Tuesday, June 15, 2010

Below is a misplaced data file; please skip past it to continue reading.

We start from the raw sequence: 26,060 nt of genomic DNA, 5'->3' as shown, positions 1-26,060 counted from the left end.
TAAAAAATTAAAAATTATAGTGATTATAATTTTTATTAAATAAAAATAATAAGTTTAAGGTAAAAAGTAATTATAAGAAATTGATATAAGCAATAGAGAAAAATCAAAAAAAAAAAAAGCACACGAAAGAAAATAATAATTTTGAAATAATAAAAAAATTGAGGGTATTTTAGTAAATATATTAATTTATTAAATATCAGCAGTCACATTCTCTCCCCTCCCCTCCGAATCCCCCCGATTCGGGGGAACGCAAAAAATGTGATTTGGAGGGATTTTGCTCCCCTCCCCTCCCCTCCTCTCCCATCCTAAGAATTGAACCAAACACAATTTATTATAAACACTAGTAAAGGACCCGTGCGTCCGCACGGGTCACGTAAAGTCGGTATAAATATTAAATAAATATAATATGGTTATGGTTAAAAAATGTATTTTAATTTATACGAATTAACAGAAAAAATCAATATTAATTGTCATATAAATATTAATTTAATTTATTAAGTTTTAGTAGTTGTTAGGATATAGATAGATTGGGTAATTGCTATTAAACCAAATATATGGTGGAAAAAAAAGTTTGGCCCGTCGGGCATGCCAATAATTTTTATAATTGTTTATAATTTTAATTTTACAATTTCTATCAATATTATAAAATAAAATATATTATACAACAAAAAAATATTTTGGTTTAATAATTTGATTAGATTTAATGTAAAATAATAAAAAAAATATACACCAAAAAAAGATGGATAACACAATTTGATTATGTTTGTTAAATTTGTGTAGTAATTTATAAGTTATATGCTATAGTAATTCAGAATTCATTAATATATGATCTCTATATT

Well the flight to Amsterdam was interesting! I slept for just about 45 minutes on the 9 hour flight. So at the moment I’m exhausted. I also smell like lady’s perfume due to the duty free shop and my crazy plane buddy (Sarah Page). Considering it was an insanely long flight, we didn’t run out of things to talk about which made the flight considerably shorter. Right now we’re just hanging out in the Amsterdam airport waiting for our flight to Tanzania. Even though I’m in a chronic state of exhaustion I’m still excited for our trip to continue. Hopefully I can sleep a bit more on this flight to make me somewhat less tired! We arrived in Arusha around 9:00 on Saturday night. We then had a 40 minute drive the to village that we are staying at, upon arrival we were greeted with dinner provided by our “mamas”. To my surprise it was absolutely delish. I basically gorged myself on everything insight. That’s probably the biggest surprise so far, the food is absolutely amazing. I thought I was going to starve, ironically, the exact opposite is happening. For some odd reason I found myself awake a 430 AM, and for an even odder reason, I could not fall back asleep. With my dreams of sleep vanquished, I proceeded to start my day with one of the most icy cold showers of my life (unfortunately our accommodations lack hot water). We then had a delish breakfast of pancakes with scrambled eggs. Then we got into our nice clothes and proceeded to walk 2 miles to church. The walk to church was really my favorite part of the day. We said “Jambo”, meaning hello, to every passing individual we came across. We got to travel through paths traversing corn rows which towered over our heads. It was quite an experience as we walked through the village and into the surrounding hilly areas. As we walked we were accompanied by several small children who were elated with our presence.As we waited for the service to begin more and more people started to arrive at the church, and more arrived during the service until the culmination of the service. The service was a great experience, they sang us a special song and dance which they had prepared just for us. In response, we sang “Amazing Grace”. After that church attendees sang “Amazing Grace” in Swahili for us. Overall the church service was an amazing experience that I will not ever forget. When we returned home we then had a Swahili lesson given to us by a local teacher, Mkala. I’m definitely struggling to learn Swahili. But I do know that ‘Asante’ means thank you, and I have learned a few other basic words. After that we had yet another delish meal. And we were off to have a brief photography review. We then took pictures of the area around our house. I got a few great shots of small children outside of our gate. Following this we sat down to another fantastic meal, and after words we downloaded our pictures and headed to bed. I awoke after a FULL night of sleep around 6:30 to start my day. Again I jumped into the Antarctic-like shower, and again I was freezing after it. Our breakfast was another wonderful serving of pancakes and scrambled eggs. We then got dressed and headed out to our community service project. The next 3 hours were occupied by excruciating manual labor! Yay! We were digging an irrigation ditch to supply a neighboring town with water, needless to say this was no easy task. We used pit axes and shovels to dig out seeming endless amounts of dirt. In total we probably dug up a few hundred feet of trench lines. We then returned home for lunch and another Swahili lesson. During our Swahili lesson we actually learned a traditional Tanzanian song, which I will be teaching everyone upon my arrival back in Houston. Then we returned back to digging the irrigation ditches. It was more of the same, but it was a humbling experience. After a full day of ditch digging, I proclaimed that I had never been that dirty in my entire life.On the way home we chatted with friends that we have made. My 2 good friends are a boy named Abel, and ironically, a boy named Kevin. I would have never guessed that I would meet a child here in Tanzania named Kevin! Upon our arrival at home I made a dash to the showers and tried to remove as much dirt as I physically could. Unfortunately, despite my prodigious scrubbing efforts, I failed at removing all the dirt. I scrubbed it off effectively later on. After my shower I headed out into the village to get some pictures. The funny thing was that I didn’t take more than half of the pictures, I let the little Tanzanian boys use my camera to take pictures of each other (Dad I know your heart just skipped a beat). But not to worry I watching them like a hawk, and to see the joy on their faces when they got to see their picture was definitely worth the risk of letting them handle the camera. Only one of the 40 pictures snapped by their hands ended up in focus, nevertheless they still glowed with joy at being able to see their smiling faces. We then returned home to yet another fantastic dinner provided by our Mama’s. Tomorrow will bring more adventure (more ditch digging), as well as memories that will last a lifetime. Our day started off with my group making breakfast, where I discovered that making pancakes in Tanzania is slightly different than in Houston. We then headed out to finish the irrigation pipeline. On the way there I was accompanied by Abel and Kevin, my Tanzanian homies. We then began to dig, I mentally calculated that we must have dug our nearly 1400 feet of pipeline over the last two days. At noon we traveled back to our house to grab some lunch and have our last Swahili lesson. After that we walked back to put the final touches on our ditches. After arriving at home we then were entertained by several traditional dancers. It was really an amazing experience to see women in traditional clothing perform ancient dances. After words Lexi Fink and I headed into the sunflower garden to take a couple pictures, I got a few really great shots of bees in sunflowers. A few minutes after that, some local students from a school that seems somewhat like charter school came over to meet us and eat dinner with us. They’re going to hang out with us a bit tomorrow as well.